Since coming to Atlanta on a bargain two-year, $19 million deal in 2013, Millsap has developed into a two-time All-Star for the Hawks. Now with Millsap entering free agency this summer, and the Hawks coming off their first ever 60-win campaign, all eyes will be focused on how Atlanta handles his next deal.

Under the Hawks’ new front office regime, the team has typically frowned upon issuing long term high dollar contracts, preferring to keep their financial flexibility for the long term.

Rajon Rondo, Dallas Mavericks
Unrestricted Free Agent

Once considered to be one of the best point guards in the game, Rondo has battled injuries the last two seasons and is coming off a disastrous run with the Dallas Mavericks. It’s interesting to note the Mavericks paid a nice penny to acquire Rondo from Boston early in the season, but at the end of their playoff run head coach Rick Carlisle all but guaranteed the veteran guard would not be back in Dallas.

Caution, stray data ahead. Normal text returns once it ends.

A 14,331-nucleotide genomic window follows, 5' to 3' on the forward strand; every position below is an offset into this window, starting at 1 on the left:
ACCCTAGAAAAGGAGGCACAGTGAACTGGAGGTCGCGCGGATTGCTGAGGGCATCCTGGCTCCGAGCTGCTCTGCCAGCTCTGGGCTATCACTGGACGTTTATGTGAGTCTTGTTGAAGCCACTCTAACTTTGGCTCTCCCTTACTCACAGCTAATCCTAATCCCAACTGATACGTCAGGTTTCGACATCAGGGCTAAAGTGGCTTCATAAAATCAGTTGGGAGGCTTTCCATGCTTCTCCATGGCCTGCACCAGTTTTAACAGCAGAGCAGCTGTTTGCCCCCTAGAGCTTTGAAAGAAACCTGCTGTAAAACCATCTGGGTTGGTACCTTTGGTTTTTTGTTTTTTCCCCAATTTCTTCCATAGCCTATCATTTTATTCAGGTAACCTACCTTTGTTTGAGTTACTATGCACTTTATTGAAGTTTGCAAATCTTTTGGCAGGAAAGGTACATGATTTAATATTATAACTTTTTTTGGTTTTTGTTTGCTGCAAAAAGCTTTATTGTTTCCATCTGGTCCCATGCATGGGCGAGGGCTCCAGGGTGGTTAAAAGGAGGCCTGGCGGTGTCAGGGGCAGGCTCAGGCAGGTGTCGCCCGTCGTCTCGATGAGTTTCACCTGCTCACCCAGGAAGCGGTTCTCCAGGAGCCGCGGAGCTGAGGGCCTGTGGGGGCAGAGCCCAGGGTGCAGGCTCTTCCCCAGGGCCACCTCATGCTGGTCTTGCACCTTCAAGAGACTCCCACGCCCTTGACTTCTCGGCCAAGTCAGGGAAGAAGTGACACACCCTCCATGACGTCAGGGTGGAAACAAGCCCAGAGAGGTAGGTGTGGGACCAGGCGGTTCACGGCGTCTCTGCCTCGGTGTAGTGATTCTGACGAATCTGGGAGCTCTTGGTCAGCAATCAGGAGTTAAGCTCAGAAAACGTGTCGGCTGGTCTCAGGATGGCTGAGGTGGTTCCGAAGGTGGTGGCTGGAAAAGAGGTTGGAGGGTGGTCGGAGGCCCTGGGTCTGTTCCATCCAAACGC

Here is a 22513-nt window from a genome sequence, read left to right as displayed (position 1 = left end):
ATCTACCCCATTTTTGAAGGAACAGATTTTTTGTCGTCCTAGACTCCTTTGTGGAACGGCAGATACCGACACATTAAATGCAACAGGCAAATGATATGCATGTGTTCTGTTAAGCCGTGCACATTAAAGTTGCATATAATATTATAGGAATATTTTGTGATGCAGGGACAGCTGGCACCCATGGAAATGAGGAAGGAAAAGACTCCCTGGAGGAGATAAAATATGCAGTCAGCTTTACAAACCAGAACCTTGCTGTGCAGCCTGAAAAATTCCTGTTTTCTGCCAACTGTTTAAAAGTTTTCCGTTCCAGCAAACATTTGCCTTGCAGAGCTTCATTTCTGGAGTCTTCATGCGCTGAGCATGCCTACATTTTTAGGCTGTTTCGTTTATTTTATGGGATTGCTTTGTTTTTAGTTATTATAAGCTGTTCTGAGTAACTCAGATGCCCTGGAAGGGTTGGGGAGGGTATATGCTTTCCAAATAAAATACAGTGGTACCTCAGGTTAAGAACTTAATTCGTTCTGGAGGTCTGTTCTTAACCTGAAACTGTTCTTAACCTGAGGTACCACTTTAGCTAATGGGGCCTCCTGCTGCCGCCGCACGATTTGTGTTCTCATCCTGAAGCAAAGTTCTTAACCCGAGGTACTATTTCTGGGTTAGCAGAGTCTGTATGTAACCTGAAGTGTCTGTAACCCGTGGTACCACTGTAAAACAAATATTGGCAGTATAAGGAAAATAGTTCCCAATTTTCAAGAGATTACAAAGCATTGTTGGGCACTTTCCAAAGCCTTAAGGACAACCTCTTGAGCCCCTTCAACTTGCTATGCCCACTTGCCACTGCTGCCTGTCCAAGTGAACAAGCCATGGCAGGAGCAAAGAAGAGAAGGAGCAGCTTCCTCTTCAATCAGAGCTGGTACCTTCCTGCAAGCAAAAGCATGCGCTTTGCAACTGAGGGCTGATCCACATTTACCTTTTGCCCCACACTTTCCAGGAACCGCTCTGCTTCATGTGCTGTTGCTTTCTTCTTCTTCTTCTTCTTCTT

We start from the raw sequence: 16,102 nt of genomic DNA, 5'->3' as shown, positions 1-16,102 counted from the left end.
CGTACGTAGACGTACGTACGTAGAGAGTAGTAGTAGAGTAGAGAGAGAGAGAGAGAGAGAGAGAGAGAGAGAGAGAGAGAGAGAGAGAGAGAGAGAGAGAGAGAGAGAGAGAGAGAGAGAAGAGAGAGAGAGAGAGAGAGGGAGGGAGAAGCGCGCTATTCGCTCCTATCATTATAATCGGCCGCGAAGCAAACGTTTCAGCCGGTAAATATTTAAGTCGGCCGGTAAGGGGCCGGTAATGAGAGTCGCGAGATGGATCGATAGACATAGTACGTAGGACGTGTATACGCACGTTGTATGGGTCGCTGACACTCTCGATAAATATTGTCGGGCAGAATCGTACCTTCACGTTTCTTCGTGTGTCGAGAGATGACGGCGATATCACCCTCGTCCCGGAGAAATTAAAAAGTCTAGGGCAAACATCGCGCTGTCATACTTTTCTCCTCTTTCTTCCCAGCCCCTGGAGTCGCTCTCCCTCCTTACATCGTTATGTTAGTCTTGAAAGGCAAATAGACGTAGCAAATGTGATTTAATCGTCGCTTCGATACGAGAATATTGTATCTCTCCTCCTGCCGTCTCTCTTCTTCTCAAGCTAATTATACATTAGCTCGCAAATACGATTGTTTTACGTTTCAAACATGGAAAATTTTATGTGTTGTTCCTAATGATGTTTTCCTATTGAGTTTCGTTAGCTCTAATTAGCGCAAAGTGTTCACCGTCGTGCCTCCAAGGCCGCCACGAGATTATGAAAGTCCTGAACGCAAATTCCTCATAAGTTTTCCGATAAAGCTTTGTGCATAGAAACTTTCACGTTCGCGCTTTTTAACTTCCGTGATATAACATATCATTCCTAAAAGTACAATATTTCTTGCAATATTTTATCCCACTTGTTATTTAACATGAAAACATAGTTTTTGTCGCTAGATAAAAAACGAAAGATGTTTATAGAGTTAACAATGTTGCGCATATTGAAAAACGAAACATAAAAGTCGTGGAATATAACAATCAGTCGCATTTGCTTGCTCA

At this point, it wouldn’t be wise to issue a max (or close to max) deal on Rondo until he shows he can return to an elite level. The flashes are there, but the consistency is no longer present.

Draymond Green, Golden State Warriors
Restricted Free Agent, if Warriors issues $2.7 million qualifying offer

Green, the rare second pick that pans out early, isn’t a traditional max level player. But for franchises with money to burn and a need for prime talent in the fold, you can expect Green’s line to be ringing off the hook come the start of free agency.

Green isn’t a 20-point threat every single time he steps on the court. But the forward is a nightly box sheet stuffer in every sense of the phrase. Points, rebounds, assists, steals and three-point field goals are all in Green’s wheelhouse and the reason why he’ll command an eight figure payday.